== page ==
While those supporting the law cited the vulgar nature of the performances and the underlying exploitation and violence to back the ban, the Bombay High Court shot down the law in 2006, prompting the miffed state to appeal to the top court.
Reacting to Tuesday’s ruling, one of the key architect of the 2005 law, Maharashtra’s Home Minister RR Patil indicated that the state was not happy with the Supreme Court judgement. “We will take legal opinion on this and check the possibility of filing a review petition. We have again received requests today from social organisations to stop dance bars from reopening,” he said, as the state government came under fire from the opposition BJP and Shiv Sena for failing to convince the court about the necessity of the ban.

BJP state president and MLA Devendra Phadanvis said these bars were places where youngsters squandered money, while Shiv Sena MLC Neelam Gorhe labelled them “a menace to society” for having “ruined so many families”.

Manushi editor Madhu Kishwar, also a senior fellow at the Centre for the Study of Developing Societies, said that those who criticised the ruling risked the risk of being accused of moral policing, which destroyed the possibility of having a sensible discourse on the subject.

“After all, it is a demeaning job. Look at the way men treat you, drool over you. The women have to dance before drunken louts. They double up as sex workers. It is not my idea of a dignified job for a woman. It’s the road to hell for far too many women,” he said.

“ They get trapped in sex rackets, criminal activities. These are seedy joints, where there is a lot of pimping, sex slavery. Most of these women come from very poor families. They don’t have the choice of saying ‘no’. Unfortunately, Bollywood movies have made them respectable. There was a point when feminists used to object to objectification of women as sex objects. Now they call it women’s choice, freedom. Anybody who doesn’t agree is dubbed obscurantist, right-wing and a woman-hater,” he added.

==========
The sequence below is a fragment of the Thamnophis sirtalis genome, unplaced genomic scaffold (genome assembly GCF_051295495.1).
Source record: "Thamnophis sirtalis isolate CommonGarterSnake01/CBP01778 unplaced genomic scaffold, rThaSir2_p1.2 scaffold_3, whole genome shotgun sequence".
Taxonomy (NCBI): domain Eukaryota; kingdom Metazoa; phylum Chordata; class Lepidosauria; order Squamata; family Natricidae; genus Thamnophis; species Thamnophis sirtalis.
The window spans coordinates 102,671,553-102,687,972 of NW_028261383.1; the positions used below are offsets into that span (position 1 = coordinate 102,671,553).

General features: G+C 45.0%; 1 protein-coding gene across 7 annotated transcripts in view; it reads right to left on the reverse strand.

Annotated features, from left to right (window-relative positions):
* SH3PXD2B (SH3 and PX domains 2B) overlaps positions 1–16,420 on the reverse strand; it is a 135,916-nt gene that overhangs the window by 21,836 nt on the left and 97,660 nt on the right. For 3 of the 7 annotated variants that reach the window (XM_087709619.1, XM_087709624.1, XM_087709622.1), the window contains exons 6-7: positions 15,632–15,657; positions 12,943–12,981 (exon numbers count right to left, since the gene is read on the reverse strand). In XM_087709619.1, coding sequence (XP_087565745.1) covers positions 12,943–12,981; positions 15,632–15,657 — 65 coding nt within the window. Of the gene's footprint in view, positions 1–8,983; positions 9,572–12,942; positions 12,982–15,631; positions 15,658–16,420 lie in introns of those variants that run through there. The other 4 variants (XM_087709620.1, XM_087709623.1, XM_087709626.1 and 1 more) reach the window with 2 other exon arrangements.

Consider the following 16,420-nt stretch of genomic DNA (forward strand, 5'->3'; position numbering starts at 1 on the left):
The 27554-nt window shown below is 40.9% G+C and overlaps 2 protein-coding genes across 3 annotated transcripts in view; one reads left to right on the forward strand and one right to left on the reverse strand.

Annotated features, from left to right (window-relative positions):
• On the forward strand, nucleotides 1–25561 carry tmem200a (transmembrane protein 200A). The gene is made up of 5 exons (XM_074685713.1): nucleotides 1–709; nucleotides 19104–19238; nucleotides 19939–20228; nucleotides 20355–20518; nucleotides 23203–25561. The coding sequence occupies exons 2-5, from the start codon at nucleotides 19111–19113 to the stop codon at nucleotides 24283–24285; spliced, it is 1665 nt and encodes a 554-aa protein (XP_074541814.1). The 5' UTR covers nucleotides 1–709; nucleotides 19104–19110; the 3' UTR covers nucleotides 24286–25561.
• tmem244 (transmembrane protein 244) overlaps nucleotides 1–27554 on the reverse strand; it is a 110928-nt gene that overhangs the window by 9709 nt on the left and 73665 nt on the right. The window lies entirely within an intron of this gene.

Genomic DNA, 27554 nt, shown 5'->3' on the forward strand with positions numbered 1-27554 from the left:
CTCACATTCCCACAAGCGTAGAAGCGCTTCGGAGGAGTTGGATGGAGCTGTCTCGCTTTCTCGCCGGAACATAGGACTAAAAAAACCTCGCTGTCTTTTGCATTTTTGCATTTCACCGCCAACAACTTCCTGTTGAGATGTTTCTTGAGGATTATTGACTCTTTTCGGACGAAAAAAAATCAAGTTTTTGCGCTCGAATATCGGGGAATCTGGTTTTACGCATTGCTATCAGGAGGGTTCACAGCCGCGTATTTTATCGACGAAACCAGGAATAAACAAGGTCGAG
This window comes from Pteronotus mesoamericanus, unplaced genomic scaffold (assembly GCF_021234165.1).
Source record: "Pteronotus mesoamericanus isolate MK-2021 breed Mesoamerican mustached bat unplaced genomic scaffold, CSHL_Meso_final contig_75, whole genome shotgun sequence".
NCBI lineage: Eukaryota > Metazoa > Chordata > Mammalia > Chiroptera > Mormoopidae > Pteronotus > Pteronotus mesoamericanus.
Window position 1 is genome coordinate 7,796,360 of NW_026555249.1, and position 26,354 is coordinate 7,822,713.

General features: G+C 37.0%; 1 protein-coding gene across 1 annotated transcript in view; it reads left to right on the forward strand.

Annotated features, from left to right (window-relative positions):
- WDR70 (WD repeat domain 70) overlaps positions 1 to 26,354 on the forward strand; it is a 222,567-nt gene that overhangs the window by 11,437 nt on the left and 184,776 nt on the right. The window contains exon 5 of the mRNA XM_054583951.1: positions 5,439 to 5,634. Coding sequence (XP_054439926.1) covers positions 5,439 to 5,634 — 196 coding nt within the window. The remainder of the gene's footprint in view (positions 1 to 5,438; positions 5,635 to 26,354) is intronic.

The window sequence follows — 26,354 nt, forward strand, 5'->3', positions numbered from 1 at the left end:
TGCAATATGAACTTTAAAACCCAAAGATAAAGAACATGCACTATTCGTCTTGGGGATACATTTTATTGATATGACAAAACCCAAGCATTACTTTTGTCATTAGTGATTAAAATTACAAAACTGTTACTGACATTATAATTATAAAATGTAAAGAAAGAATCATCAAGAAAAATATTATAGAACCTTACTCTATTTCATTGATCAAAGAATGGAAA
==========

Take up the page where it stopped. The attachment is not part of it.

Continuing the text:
But Tuesday’s court verdict was hailed by industry associations, especially the Bar Dance Owners Association that lost the most when the Rs 300 crore a year business was shuttered.

“We are very happy to hear about the decision. We fought against the ban for over seven years. There is nothing illegal in running a dance bar. We had taken all required licences from the government to run this activity,” said Manjeetsingh Sethi, president of Dance Bar Owners’ Association.

“The government suddenly decided to ban these bars and take away the livelihood of thousands of bar workers, including bar girls. Finally, we have got justice; we hope we can reopen the bars soon. The government should use these bars as a tourist attraction for foreign visitors.”

Added Varsha Kale, a social activist working for the Association: “We don’t mind if the government puts some restrictions on operations of the bars in the interest of security of the girls who perform there but there should not be a ban on the bars.”

Police officials said most of Mumbai’s dance bars had become pick-up joints, frequented by underworld, cricket bookies, small-time actors and cricketers. Abul Karim Telgi, the main accused in the stamp paper scam was said to have spent crores on bar girls in the 1990s, while a prominent bowler from the Sri Lanka team was known to be a patron of one of the bars.